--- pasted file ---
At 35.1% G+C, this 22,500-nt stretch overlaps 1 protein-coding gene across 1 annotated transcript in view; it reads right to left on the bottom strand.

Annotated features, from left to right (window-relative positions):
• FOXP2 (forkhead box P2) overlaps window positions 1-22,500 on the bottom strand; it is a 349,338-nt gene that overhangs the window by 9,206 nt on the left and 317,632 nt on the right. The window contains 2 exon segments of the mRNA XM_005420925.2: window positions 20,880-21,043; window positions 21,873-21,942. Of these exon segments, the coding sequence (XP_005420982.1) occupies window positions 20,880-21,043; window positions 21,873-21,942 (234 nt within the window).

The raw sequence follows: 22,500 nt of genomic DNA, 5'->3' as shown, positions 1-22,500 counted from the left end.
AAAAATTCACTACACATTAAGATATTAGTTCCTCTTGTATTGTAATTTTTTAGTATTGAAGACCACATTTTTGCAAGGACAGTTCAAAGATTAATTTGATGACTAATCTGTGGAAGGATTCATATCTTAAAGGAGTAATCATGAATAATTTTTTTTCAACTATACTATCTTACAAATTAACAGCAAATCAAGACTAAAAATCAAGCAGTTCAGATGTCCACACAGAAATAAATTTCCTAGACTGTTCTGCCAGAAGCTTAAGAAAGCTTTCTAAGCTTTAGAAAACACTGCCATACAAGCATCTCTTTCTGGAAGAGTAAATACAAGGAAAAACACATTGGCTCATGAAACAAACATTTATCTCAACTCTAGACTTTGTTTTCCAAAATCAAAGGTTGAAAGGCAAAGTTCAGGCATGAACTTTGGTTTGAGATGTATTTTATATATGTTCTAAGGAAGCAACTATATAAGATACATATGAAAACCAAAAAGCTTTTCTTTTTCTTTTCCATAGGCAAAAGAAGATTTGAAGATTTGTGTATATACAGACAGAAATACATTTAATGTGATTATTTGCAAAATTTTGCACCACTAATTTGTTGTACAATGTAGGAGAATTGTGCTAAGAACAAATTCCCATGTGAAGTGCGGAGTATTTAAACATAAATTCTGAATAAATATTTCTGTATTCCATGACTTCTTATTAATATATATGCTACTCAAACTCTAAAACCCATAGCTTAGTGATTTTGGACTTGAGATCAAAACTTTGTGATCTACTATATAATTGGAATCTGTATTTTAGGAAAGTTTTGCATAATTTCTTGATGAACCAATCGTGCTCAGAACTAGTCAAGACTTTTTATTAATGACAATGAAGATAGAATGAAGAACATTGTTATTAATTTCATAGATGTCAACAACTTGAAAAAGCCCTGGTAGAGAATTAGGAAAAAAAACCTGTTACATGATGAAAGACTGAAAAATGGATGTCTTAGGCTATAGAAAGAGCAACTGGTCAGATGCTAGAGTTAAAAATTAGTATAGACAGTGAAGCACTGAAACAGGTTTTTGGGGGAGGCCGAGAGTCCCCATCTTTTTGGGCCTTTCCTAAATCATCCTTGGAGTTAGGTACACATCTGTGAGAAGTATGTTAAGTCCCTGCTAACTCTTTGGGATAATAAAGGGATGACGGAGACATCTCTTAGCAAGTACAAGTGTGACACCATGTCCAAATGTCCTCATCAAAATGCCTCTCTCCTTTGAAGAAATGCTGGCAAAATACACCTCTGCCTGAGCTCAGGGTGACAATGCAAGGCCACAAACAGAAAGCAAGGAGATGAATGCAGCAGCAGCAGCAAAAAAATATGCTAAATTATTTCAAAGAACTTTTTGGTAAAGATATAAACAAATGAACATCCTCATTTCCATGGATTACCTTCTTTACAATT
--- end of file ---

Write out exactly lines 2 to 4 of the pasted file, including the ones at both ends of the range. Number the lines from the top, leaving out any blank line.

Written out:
Annotated features, from left to right (window-relative positions):
• FOXP2 (forkhead box P2) overlaps window positions 1-22,500 on the bottom strand; it is a 349,338-nt gene that overhangs the window by 9,206 nt on the left and 317,632 nt on the right. The window contains 2 exon segments of the mRNA XM_005420925.2: window positions 20,880-21,043; window positions 21,873-21,942. Of these exon segments, the coding sequence (XP_005420982.1) occupies window positions 20,880-21,043; window positions 21,873-21,942 (234 nt within the window).

The raw sequence follows: 22,500 nt of genomic DNA, 5'->3' as shown, positions 1-22,500 counted from the left end.